"I didn’t always remember everything we’d been talking about. I was forever thinking 'Oh shit--what was it I thought of a minute ago while this other person was talking?' Eventually, I developed a memory technique from my friend, Harry Lorayne, the memory expert, of creating an outrageous image. Like if they were caught stealing an apple as a kid, but then they start talking about something else, you picture picking up an apple and throwing it in the face of, I don’t know, Mitt Romney or some prominent person. And that sort of startling image will trigger 'apple’ for you later on. But I wouldn’t throw an apple at Romney. Or a vote."

Jonah Weiner on not being too precious about your creations

In a story on longform journalism, writer Jonah Weiner offered this bit of wisdom that’s useful for any writer or creative person.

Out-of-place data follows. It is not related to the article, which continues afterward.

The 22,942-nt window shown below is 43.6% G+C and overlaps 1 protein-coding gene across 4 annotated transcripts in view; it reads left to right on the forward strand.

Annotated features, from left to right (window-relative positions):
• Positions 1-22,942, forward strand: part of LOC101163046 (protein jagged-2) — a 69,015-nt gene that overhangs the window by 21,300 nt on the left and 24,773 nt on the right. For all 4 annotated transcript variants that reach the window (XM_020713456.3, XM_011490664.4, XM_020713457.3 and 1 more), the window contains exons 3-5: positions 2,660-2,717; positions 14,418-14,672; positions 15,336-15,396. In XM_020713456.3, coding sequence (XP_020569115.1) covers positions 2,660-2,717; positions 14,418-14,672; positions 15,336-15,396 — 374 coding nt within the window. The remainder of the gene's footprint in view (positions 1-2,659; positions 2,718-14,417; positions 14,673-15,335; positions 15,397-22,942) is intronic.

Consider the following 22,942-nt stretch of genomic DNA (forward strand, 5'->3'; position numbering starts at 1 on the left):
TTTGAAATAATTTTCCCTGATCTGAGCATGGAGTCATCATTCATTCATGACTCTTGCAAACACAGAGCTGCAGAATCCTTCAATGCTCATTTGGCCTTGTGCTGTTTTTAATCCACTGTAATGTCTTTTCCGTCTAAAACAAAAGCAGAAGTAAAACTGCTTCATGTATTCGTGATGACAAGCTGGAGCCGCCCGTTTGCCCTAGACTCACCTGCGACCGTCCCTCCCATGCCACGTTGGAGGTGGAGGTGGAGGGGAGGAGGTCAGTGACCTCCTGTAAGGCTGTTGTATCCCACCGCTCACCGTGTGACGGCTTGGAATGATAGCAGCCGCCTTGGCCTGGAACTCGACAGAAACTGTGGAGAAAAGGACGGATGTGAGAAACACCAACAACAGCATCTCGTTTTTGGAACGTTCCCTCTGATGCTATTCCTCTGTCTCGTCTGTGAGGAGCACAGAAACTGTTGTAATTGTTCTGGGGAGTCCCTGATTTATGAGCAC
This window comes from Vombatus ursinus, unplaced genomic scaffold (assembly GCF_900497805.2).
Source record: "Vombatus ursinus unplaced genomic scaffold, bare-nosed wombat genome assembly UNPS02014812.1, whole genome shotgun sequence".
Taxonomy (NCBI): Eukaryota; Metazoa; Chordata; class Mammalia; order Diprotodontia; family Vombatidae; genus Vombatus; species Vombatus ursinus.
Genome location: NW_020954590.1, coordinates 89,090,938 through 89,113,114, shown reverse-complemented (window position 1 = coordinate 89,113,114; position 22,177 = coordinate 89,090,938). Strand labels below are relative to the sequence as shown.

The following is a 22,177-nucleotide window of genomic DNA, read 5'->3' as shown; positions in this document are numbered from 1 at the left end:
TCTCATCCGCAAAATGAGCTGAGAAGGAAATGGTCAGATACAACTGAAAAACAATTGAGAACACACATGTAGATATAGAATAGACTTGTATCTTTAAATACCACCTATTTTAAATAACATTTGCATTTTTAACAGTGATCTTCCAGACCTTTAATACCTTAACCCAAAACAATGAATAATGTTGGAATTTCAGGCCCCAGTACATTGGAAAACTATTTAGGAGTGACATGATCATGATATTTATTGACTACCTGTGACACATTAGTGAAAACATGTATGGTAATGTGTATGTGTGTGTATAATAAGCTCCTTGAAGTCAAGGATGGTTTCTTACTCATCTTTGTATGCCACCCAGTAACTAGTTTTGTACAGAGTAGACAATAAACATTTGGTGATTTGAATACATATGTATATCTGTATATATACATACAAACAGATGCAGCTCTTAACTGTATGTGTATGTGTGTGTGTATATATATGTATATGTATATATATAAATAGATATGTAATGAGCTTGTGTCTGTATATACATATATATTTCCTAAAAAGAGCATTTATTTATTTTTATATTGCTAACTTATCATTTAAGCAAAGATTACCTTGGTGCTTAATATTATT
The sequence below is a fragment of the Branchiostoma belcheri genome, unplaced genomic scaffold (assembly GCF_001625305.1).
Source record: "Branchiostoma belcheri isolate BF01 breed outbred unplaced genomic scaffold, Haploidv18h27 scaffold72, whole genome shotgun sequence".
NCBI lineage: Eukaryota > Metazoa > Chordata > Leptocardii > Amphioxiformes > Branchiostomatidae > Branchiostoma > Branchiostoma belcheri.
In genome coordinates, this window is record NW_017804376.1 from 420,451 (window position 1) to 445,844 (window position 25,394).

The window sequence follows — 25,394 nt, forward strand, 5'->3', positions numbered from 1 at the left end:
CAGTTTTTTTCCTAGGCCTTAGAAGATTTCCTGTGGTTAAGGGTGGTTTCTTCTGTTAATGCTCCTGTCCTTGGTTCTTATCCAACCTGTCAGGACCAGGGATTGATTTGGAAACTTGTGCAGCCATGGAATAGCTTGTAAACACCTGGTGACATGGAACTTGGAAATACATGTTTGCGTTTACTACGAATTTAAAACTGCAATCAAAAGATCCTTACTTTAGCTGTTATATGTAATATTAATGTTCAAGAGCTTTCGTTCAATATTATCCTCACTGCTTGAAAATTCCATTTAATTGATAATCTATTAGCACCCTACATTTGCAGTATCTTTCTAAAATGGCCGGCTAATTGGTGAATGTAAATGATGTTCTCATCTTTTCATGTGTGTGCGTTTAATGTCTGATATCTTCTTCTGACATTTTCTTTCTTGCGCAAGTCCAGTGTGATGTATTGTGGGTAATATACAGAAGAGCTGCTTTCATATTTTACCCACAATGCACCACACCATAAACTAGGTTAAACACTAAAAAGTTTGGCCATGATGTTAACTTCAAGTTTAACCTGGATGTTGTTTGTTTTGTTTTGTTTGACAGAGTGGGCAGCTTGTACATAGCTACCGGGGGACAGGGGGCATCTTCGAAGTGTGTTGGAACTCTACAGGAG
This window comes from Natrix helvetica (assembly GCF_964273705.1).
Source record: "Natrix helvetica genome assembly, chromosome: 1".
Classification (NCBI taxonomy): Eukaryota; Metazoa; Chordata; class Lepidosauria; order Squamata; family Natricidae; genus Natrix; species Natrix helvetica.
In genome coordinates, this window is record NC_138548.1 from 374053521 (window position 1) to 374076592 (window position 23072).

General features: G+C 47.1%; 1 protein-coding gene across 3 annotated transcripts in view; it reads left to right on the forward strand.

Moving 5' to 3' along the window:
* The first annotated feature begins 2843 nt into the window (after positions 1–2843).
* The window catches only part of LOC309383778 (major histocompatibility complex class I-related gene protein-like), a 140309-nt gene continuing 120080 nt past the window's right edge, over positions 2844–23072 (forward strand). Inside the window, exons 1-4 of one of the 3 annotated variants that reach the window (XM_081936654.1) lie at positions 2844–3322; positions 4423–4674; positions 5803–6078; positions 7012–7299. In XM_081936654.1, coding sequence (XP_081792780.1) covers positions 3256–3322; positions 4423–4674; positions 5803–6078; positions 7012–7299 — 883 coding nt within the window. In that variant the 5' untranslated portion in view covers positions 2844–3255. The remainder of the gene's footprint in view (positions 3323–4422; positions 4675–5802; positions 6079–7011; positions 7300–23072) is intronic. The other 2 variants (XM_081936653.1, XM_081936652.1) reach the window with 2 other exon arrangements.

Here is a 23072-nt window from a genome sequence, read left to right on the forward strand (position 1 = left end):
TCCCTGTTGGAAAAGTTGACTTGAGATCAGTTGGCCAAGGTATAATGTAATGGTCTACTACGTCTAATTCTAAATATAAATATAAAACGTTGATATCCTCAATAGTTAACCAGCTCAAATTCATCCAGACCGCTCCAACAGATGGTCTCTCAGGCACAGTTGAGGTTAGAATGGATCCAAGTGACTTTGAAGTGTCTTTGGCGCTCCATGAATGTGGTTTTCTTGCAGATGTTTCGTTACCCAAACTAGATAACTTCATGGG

"What I’ve found useful on smaller pieces is really just actually deleting everything I’ve written and go at it fresh, just re-envision it again… That’s really the best way to do it. Often I find that that’s just this great cure-all: Just delete it all, go for a walk, whatever it is, and then sit down and start writing an entirely different feature about the same subject."
From "Longform Podcast Takes You Inside The Process of Journalism."

Alex Karpovsky on excuse-busting

"Don’t bite off more than you can chew. Don’t overthink it. Don’t spend a lot of time begging for money. Do it on the small resources that you feel you can lasso in. Stop waiting for resources if you already have them. Stop waiting for greater resources if you feel like you need them. Stop making any excuses for why you feel that you can’t make this movie, because you can. Just start filming in two months."
From "Tribeca Star Alex Karpofsky’s Tips For DIY Filmmaking."

Ze Frank on getting your ideas out